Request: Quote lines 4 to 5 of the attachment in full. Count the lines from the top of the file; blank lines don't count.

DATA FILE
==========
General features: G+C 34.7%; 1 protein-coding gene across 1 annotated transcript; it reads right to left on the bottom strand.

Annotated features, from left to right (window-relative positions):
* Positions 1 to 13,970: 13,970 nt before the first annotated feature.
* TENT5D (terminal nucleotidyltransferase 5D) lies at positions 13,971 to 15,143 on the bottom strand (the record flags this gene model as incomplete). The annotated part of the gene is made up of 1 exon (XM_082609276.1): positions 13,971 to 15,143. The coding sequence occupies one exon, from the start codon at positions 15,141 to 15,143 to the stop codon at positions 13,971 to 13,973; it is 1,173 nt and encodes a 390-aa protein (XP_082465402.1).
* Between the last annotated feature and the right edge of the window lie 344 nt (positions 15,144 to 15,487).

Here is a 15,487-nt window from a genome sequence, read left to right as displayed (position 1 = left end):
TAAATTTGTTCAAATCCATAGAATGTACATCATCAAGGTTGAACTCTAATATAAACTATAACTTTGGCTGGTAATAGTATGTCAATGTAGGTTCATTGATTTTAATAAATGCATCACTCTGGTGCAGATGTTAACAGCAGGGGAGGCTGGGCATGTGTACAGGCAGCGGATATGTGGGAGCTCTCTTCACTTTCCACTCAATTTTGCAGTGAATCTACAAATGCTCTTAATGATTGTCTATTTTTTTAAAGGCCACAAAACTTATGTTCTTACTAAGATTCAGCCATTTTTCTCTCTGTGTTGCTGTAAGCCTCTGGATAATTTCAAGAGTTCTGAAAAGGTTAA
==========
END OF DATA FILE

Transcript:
* TENT5D (terminal nucleotidyltransferase 5D) lies at positions 13,971 to 15,143 on the bottom strand (the record flags this gene model as incomplete). The annotated part of the gene is made up of 1 exon (XM_082609276.1): positions 13,971 to 15,143. The coding sequence occupies one exon, from the start codon at positions 15,141 to 15,143 to the stop codon at positions 13,971 to 13,973; it is 1,173 nt and encodes a 390-aa protein (XP_082465402.1).
* Between the last annotated feature and the right edge of the window lie 344 nt (positions 15,144 to 15,487).